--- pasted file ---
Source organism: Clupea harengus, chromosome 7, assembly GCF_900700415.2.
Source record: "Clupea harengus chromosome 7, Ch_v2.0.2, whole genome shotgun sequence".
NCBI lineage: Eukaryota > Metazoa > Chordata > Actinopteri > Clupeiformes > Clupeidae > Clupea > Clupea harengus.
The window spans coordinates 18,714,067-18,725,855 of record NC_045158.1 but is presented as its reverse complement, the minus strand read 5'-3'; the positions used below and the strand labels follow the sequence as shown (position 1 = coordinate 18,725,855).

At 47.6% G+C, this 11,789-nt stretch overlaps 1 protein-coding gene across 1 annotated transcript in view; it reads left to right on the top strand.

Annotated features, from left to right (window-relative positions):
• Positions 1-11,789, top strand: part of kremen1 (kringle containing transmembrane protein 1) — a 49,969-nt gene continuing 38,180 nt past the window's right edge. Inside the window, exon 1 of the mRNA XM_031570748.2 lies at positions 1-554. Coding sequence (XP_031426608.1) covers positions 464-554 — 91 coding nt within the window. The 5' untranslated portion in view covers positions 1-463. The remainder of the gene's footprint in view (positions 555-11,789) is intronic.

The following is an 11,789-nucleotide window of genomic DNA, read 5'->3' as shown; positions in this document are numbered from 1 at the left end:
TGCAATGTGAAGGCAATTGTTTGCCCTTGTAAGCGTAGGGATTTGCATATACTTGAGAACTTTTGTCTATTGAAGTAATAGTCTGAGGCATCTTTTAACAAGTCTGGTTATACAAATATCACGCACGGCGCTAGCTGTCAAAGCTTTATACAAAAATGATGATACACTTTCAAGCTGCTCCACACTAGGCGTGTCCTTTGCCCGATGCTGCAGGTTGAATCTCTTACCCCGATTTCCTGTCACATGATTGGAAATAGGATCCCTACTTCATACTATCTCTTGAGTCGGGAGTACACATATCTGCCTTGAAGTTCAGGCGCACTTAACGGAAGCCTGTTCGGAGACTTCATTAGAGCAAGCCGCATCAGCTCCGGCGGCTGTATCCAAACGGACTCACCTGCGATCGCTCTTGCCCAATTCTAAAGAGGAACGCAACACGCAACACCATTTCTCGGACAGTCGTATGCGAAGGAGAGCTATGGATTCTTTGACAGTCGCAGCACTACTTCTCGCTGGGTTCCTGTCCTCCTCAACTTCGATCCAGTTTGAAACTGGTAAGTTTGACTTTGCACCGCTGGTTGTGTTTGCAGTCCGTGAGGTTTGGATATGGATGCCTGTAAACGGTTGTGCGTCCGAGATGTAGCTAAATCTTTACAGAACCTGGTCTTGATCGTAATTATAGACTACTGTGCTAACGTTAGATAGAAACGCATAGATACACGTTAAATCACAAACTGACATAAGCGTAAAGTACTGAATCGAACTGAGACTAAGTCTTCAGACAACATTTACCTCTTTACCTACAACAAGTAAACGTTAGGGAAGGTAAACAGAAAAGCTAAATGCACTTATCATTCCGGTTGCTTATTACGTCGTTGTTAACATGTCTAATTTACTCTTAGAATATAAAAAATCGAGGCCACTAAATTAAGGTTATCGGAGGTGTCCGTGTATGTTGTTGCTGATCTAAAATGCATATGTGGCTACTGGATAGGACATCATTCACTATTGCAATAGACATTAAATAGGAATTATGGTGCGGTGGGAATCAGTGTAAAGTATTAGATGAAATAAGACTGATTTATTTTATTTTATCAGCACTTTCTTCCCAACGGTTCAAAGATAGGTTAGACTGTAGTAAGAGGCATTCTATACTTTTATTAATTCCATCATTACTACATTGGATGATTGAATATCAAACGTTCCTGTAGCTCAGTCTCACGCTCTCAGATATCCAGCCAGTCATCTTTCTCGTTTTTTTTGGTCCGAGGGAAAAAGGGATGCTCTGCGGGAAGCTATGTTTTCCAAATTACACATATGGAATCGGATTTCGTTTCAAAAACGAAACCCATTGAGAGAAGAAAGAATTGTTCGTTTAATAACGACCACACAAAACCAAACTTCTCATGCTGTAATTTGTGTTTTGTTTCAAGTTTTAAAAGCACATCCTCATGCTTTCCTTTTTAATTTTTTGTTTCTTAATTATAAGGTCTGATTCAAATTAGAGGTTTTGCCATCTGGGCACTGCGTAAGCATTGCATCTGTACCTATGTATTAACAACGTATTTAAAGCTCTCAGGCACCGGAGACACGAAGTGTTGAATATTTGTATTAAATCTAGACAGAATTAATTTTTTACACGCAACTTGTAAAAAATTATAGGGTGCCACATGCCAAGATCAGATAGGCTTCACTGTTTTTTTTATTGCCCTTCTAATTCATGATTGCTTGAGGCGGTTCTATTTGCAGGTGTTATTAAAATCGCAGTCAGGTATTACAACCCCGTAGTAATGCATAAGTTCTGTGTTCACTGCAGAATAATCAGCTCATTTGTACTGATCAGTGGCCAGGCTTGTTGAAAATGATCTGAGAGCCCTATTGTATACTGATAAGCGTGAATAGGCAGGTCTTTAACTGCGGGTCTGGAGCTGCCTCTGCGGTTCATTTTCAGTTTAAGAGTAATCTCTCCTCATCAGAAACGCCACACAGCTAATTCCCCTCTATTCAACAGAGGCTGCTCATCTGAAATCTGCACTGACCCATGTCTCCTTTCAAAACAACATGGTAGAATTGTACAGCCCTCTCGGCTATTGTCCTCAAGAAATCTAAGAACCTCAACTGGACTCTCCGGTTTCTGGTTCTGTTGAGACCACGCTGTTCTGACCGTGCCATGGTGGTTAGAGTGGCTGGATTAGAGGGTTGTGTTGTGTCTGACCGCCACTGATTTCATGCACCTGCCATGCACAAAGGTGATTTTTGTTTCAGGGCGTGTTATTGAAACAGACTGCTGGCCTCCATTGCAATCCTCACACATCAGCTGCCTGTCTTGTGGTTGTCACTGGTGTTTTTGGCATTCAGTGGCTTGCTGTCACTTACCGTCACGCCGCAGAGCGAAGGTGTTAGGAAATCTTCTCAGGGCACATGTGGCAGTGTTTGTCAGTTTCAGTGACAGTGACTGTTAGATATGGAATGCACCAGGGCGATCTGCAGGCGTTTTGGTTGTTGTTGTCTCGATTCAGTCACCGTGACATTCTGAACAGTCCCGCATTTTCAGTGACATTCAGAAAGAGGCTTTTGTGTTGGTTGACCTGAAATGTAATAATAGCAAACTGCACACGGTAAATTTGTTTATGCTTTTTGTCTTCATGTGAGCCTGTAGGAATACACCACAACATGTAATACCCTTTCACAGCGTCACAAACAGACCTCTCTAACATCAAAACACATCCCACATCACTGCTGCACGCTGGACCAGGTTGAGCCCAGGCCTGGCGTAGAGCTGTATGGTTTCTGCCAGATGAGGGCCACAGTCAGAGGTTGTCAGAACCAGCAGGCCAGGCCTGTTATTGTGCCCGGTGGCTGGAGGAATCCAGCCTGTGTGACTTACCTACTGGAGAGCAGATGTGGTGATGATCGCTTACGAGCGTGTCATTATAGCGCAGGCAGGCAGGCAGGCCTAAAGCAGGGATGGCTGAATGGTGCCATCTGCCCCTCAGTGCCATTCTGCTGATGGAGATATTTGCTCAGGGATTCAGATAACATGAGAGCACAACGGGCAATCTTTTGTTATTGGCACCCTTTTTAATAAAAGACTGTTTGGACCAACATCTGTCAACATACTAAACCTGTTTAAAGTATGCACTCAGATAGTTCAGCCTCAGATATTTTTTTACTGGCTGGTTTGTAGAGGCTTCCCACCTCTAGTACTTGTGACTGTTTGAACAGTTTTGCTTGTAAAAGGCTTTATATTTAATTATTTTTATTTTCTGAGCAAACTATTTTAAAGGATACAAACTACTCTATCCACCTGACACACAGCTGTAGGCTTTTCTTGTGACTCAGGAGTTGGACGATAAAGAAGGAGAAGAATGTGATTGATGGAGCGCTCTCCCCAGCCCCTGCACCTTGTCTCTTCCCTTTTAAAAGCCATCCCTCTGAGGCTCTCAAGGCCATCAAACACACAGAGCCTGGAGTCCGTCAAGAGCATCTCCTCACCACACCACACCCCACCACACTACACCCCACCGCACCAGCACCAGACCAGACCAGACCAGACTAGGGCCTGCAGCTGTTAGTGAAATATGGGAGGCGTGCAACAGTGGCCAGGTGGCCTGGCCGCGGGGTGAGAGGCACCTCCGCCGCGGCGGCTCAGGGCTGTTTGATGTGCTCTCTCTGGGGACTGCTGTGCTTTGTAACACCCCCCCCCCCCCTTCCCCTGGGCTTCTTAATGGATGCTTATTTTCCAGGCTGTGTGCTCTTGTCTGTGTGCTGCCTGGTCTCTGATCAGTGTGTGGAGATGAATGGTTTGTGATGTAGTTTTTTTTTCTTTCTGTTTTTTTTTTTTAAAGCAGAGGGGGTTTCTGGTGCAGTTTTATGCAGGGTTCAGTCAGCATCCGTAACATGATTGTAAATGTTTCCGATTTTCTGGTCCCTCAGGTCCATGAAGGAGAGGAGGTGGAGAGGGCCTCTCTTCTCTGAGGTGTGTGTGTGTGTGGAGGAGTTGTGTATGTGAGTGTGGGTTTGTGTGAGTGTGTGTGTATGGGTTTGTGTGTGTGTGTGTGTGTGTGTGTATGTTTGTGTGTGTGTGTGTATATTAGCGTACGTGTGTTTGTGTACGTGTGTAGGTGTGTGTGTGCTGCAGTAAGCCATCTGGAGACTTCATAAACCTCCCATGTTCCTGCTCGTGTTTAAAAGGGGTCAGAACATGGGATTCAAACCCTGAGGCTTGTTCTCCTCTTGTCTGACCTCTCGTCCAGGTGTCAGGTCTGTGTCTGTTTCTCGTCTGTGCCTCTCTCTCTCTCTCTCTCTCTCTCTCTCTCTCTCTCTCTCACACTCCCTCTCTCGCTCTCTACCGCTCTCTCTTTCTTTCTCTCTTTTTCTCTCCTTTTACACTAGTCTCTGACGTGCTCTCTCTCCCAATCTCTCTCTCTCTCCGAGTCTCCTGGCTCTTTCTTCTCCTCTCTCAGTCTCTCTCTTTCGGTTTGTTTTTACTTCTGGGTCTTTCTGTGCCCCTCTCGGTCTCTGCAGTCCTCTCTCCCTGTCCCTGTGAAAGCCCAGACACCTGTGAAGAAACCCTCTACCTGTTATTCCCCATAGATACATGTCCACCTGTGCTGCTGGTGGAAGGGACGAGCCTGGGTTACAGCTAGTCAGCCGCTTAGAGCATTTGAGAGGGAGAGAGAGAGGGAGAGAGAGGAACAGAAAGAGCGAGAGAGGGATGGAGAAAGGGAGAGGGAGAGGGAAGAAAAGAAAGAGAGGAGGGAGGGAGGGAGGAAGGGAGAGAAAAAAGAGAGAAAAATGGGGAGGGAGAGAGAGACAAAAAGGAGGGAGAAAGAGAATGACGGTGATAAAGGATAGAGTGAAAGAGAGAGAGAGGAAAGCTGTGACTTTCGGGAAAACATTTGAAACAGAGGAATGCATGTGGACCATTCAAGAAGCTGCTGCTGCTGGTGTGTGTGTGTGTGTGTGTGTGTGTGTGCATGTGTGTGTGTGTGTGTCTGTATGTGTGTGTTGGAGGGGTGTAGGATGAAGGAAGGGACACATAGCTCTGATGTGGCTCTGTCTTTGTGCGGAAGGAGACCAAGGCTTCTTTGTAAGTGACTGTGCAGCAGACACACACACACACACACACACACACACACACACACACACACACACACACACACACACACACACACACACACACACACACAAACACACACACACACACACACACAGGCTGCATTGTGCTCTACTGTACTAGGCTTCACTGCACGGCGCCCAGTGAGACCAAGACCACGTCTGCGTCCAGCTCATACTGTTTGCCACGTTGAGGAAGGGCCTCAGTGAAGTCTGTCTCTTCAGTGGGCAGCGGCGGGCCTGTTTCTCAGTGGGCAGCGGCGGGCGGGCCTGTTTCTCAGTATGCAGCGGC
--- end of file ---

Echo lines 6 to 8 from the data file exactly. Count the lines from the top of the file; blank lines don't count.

Annotated features, from left to right (window-relative positions):
• Positions 1-11,789, top strand: part of kremen1 (kringle containing transmembrane protein 1) — a 49,969-nt gene continuing 38,180 nt past the window's right edge. Inside the window, exon 1 of the mRNA XM_031570748.2 lies at positions 1-554. Coding sequence (XP_031426608.1) covers positions 464-554 — 91 coding nt within the window. The 5' untranslated portion in view covers positions 1-463. The remainder of the gene's footprint in view (positions 555-11,789) is intronic.

The following is an 11,789-nucleotide window of genomic DNA, read 5'->3' as shown; positions in this document are numbered from 1 at the left end: